Herodotus (l. c. 484-425/413 BCE) discusses this purpose of the ziggurat, claiming that the god Marduk of Babylon (referred to by Herodotus as Zeus) was believed to come down to the temple at the top of the city's ziggurat to sleep with a woman who lived there. No statue of Marduk was kept in the temple, only the woman (Histories, I:181-182). This custom, as Herodotus suggests, was in keeping with the belief that the god would have sexual intercourse with a chosen woman to ensure the fertility of the land. It is also possible, as scholar Stephen Bertman points out, that the ziggurat served the purpose of safety and preservation:
In a land ravaged by flood, the ziggurat was merely a monumental means to raise up a shrine and protect it from water damage. (197)
The structure may also have served as an observatory, a claim made by the historian Diodorus Siculus (l. 90-30 BCE), who notes how Babylonian astronomers used the ziggurat to make "their observations of the stars, whose risings and settings could be accurately observed by reason of the height of the structure" (Histories, 2:9; Bertman, 196). Bertman observes that the ziggurat could have been used for all of these purposes, and no single reason given for the structures rules out any of the others.
The ziggurat was built of sun-dried mud bricks from the center outward with no internal chambers. The structure was then faced with kiln-baked brick, ornamented, and painted. It rose from the temple complex courtyard, a large space for religious gatherings, with buildings around the perimeter including a sanctuary, housing for priests, a school for scribes, a kitchen and dining hall, and administrative offices all enclosed by a mud brick wall. Administrative priests would have supervised the daily operation of the complex, educational initiatives, dispensing surplus food to the people, and providing medical assistance.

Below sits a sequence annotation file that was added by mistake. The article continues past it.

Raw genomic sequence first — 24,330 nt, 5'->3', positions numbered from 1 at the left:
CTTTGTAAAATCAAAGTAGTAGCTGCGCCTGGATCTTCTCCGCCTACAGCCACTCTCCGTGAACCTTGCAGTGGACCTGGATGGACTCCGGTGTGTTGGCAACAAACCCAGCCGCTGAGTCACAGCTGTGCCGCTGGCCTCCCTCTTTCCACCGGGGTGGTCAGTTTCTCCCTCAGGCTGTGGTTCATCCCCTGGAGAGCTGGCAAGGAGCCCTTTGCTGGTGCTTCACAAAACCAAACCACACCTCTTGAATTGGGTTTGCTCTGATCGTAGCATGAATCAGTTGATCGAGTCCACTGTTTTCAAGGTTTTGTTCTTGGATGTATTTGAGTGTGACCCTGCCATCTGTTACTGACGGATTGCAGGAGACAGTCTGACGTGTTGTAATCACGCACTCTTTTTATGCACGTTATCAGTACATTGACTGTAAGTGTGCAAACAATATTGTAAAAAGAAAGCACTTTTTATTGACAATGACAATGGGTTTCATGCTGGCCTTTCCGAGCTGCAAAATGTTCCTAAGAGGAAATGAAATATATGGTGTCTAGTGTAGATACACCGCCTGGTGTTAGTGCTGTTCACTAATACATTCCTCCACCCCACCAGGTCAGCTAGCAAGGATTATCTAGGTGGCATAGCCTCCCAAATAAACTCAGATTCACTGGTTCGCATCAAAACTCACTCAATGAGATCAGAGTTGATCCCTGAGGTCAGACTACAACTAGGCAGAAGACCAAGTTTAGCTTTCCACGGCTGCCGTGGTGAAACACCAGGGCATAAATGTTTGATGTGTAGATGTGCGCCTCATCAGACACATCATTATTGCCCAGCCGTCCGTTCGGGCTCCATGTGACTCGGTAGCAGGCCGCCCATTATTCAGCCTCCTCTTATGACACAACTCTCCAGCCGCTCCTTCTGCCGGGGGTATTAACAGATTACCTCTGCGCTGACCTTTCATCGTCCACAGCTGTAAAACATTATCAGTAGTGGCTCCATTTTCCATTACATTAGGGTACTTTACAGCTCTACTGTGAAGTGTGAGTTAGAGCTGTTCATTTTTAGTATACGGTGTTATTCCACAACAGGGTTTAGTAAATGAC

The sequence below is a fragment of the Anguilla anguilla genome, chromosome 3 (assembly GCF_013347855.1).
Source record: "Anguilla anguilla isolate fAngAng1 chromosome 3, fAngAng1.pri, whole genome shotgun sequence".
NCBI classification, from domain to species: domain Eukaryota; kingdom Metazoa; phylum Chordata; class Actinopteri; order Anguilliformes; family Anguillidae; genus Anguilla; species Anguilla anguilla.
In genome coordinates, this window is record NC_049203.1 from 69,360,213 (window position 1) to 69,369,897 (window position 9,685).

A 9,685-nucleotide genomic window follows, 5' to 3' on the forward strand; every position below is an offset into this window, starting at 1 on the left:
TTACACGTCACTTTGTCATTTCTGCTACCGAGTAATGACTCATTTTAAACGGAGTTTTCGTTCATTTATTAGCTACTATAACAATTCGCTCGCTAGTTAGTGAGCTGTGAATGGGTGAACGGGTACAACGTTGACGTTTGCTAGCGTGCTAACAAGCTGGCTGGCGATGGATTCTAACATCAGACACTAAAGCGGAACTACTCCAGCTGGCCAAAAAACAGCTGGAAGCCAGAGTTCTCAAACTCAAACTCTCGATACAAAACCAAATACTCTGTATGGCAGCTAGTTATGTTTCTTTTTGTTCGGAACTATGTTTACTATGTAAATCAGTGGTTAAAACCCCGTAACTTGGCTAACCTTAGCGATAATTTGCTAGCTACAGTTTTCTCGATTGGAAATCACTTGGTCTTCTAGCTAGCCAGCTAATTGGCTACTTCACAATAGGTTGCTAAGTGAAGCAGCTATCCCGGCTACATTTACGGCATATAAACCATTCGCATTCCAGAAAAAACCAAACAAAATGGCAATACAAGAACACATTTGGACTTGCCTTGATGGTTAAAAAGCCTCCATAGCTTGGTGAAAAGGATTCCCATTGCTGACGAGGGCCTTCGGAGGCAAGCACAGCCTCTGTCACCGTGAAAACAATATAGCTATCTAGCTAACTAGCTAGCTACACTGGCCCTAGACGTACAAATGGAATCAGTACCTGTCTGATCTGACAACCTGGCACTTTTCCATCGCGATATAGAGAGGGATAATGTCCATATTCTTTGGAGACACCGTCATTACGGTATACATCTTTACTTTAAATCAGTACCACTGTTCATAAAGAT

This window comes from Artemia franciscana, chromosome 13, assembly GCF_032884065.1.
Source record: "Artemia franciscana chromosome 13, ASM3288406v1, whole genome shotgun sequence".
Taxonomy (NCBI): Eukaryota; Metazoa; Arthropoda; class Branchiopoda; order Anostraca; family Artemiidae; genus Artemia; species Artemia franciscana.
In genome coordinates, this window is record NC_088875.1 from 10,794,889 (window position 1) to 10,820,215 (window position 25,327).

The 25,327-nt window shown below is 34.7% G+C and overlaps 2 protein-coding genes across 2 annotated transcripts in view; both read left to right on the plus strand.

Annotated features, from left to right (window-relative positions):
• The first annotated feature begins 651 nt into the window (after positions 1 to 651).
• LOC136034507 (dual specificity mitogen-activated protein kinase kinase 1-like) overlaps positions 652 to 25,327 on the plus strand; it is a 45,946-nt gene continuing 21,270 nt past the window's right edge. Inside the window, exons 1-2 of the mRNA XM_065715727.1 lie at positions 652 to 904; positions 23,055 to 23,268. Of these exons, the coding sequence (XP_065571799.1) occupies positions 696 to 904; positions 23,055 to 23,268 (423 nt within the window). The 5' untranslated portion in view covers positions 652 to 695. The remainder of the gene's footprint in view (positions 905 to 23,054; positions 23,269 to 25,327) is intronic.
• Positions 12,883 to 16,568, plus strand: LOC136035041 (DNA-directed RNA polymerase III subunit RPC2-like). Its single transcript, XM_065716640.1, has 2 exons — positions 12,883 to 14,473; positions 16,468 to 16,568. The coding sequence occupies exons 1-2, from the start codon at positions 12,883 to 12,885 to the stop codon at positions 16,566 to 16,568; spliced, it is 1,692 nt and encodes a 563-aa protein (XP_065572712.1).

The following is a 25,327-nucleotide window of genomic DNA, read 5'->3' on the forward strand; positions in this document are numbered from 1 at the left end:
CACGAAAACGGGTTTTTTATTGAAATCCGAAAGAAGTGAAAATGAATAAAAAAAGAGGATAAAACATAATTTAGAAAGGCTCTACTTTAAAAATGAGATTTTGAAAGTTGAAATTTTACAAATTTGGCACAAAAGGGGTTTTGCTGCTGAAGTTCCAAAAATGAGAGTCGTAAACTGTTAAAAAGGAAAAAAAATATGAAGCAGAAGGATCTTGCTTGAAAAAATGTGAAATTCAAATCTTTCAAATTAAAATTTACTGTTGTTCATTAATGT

The ziggurat itself was not a place of public worship and neither was the temple in ancient Mesopotamia. The temple was the home of the deity, and the height of the ziggurat simply made it easier for that god or goddess to visit. People would come to the courtyard for religious services to watch the high priest make offerings to the god on the ziggurat or enter into the temple at the top to receive important messages.
Kings & Priests
In the Uruk Period, the high priest was also the ruler of the city whose authority came directly from the patron god that watched over it. Scholar Marc van de Mieroop writes:
At the top of the Uruk society stood a man whose powers derived from his role in the temple. Hence, scholars often call him a "priest-king." At the bottom of the social ladder of the temple dependents were the people involved in production, both agricultural and otherwise. (27)
The temple dependents (known as sirkus) were neither free nor slaves but were attached to the complex as workers in various capacities. Initially, the high priest oversaw the operation of the temple as well as administrative duties in the city, but in time, this seems to have become too taxing for a single individual and his assistants, requiring the creation of a secular leader: the king.